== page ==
Star Trek: Picard (CBS All Access)
Season One, Episode Five – “Stardust City Rag”
Written by Kirsten Beyer
Directed by Jonathan Frakes
Now, this is an episode I enjoyed. After setting the pieces up on the board for the first month of the series, Picard finally has our characters getting into dangerous situations and dealing with both interpersonal and external conflict. I wonder how someone utterly unfamiliar with Voyager would understand Seven of Nine’s part in this story. I think you need at least a rudimentary understanding of who she is and what happened to her on that series. Of all the episodes we’ve gotten thus far, I think this one does the best in blending contemporary elements with the world of the Federation.
Picard and crew have arrived at Freecloud, a sort of libertarian free-market preserve where all kinds of nefarious types live & work. It’s Mos Eisley as a whole planet. Their goal is to find artificial intelligence specialist Bruce Maddox, but he’s already been captured by the local crime lord Bjazyl. She plans on turning Maddox over to the Romulan Tal Shiar, so Picard needs to concoct a plan to rescue him. Seven offers herself up, revealing that she and Bjayzl once served as Fenris Rangers in the past. We also learn the brutal fate of one member of the Voyager crew, which is what drives Seven to seek revenge.
Star Trek has always been weird about showcasing its black markets and subcultures. So many of the shows and movies focus entirely on the Starfleet angle that things are usually pretty homogenous. Deep Space Nine was a notable divergence from the formula exploring characters like Quark and Garak. In this Picard episode, we see a night club culture that feels different from the Star Trek we know. I particularly enjoyed the obnoxious holographic pop-up ads ships get attacked with when landing on Freecloud. Agnes’s reaction to being overwhelmed with the sensory input felt true to the socialist system in place on Earth.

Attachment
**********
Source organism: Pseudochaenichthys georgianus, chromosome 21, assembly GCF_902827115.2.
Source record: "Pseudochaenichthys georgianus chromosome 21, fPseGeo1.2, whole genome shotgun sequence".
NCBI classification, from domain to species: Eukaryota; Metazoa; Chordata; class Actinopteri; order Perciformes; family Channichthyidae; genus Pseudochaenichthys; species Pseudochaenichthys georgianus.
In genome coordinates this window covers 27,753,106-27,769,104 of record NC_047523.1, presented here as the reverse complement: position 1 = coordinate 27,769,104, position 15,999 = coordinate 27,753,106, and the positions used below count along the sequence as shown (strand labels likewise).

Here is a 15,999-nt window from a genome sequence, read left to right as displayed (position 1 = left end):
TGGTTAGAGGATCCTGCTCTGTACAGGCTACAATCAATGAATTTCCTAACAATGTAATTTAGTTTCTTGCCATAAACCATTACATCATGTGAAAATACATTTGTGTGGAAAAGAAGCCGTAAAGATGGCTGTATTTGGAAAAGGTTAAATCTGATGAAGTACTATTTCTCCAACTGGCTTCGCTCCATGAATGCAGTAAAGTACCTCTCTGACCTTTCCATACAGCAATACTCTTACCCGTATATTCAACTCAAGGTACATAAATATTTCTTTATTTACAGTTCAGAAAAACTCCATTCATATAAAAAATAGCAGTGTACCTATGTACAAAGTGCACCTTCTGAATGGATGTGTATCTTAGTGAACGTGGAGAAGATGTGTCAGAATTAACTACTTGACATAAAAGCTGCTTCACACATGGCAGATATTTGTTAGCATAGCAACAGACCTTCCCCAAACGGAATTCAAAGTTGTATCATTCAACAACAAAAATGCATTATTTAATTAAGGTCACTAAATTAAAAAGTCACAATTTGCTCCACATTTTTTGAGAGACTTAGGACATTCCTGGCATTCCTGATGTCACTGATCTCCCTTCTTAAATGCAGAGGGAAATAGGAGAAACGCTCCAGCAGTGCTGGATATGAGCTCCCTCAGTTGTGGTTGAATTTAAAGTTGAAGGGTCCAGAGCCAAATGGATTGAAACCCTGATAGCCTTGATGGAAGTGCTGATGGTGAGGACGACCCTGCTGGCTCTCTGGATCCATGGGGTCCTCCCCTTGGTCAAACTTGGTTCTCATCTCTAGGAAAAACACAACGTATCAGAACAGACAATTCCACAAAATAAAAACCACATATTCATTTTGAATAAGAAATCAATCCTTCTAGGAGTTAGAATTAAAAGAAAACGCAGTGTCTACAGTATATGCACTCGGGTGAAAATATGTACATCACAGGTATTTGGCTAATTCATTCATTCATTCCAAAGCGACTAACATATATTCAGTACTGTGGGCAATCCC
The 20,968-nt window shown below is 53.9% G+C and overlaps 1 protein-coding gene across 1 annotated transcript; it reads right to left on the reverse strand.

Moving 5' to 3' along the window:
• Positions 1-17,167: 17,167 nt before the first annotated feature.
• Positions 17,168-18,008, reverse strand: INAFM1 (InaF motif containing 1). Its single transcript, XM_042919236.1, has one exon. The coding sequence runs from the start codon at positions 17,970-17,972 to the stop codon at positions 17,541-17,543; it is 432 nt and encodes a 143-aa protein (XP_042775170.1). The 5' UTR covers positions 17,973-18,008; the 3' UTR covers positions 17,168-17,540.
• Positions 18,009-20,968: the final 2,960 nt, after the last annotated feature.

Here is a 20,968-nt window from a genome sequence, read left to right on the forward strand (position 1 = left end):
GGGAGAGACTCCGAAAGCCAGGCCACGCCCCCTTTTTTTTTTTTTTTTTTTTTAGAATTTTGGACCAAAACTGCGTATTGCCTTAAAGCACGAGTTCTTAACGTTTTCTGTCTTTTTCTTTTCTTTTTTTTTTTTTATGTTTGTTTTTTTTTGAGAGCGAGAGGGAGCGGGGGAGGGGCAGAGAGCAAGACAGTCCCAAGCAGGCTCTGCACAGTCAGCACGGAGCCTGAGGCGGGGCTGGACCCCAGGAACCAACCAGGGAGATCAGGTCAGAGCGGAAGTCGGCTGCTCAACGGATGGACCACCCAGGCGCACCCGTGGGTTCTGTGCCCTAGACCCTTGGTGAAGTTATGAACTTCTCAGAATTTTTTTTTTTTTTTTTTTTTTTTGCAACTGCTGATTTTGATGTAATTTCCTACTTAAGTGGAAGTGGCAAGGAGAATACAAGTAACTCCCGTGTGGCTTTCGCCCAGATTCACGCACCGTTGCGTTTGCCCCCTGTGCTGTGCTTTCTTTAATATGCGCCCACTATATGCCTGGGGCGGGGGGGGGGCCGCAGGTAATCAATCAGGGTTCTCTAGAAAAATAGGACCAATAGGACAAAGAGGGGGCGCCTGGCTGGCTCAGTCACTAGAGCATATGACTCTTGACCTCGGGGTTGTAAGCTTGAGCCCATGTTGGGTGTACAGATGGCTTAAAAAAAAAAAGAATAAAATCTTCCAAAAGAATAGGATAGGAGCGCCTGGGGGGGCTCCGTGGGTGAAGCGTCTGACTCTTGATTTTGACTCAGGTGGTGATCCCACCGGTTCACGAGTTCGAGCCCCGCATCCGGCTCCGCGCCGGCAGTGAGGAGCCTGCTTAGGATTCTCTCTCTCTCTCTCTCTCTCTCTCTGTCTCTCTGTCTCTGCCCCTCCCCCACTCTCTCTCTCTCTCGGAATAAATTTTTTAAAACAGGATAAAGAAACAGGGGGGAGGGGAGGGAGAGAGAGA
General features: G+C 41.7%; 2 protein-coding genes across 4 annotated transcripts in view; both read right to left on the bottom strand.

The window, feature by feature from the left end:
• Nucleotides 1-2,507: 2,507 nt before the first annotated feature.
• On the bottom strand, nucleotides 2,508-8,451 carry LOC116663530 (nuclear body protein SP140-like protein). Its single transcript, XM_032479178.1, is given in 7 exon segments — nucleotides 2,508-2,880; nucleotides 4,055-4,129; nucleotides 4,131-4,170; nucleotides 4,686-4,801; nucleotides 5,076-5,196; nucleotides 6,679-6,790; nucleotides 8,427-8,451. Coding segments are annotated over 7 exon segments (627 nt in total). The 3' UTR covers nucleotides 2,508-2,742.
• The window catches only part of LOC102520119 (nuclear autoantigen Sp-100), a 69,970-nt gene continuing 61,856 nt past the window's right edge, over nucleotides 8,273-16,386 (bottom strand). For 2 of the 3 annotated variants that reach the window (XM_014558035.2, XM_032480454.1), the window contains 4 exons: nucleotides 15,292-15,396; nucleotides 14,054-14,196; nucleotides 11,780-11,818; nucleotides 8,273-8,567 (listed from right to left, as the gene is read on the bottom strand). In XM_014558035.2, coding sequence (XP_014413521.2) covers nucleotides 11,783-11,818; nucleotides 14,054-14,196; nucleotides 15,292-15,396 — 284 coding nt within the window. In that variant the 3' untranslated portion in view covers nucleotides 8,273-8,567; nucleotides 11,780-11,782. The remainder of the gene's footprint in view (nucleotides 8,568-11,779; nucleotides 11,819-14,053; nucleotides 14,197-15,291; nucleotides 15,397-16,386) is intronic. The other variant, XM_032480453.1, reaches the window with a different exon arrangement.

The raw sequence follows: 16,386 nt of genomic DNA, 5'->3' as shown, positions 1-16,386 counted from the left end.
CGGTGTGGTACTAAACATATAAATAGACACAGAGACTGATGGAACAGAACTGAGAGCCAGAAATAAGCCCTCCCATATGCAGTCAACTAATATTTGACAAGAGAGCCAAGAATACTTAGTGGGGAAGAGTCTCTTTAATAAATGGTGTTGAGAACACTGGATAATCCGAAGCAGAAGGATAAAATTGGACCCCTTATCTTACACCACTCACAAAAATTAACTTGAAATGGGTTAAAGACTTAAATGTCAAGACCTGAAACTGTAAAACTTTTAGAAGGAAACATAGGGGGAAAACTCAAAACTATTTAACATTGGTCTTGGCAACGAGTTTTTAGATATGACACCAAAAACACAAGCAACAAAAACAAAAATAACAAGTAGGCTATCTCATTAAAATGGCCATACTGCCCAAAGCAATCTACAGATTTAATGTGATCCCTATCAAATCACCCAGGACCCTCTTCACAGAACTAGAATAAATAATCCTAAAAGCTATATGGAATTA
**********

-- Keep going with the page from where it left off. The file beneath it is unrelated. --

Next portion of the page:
There’s a whole interesting system of etiquette introduced as the plan unfolds. Rios must dress in what could be called “1970s pimp” style as he poses as a “facer,” a go-between messenger who signals a deal. They are dealing with a Reptiloid who can smell pheromones released when humans lie. This means Rios must be injected with a cocktail of slow-release drugs. Picard’s guise involves an eye patch, beret, and a bad French accent. It’s all very fun stuff and manages to balance the darker themes going on in the story.
The cold open has Seven finding a crewmate brutally murdered. The audience sees the killing, and it is horrific. Picard is definitely not as family-friendly as The Next Generation, and that’s something I’ve pondered over. As I said before, I think the showrunners may be mixing up grim with mature when they are not the same thing. In fact, storytelling that is more nuanced and complex is what I think of when I hear the term mature. I think the violence in this episode is essential to fully empathize with Seven’s pain. However, I could see people being completely turned off by its inclusion.
I think the most mature elements in this story come in the interactions between Picard and Seven, especially their conversation about having once been Borg. I’ve always felt The Next Generation let the ball drop too quickly on exploring the PTSD associated with what Picard went through. It was referenced multiple times in the series and in First Contact but never in a manner that was more than a plot point. It makes me optimistic about Picard and Hugh’s reunion. I do have one fear, though. I think the big twist of the story is going to be a really stupid one. They have introduced this ancient order of Romulans that hates artificial intelligence for some unexplained reason. I am going to call it now: they will reveal the Borg were created by the Romulans as some form of biological warfare, and it got out of control. I hope I am wrong, but it’s a stupid enough idea that I can see Alex Kurtzmann thinking of it.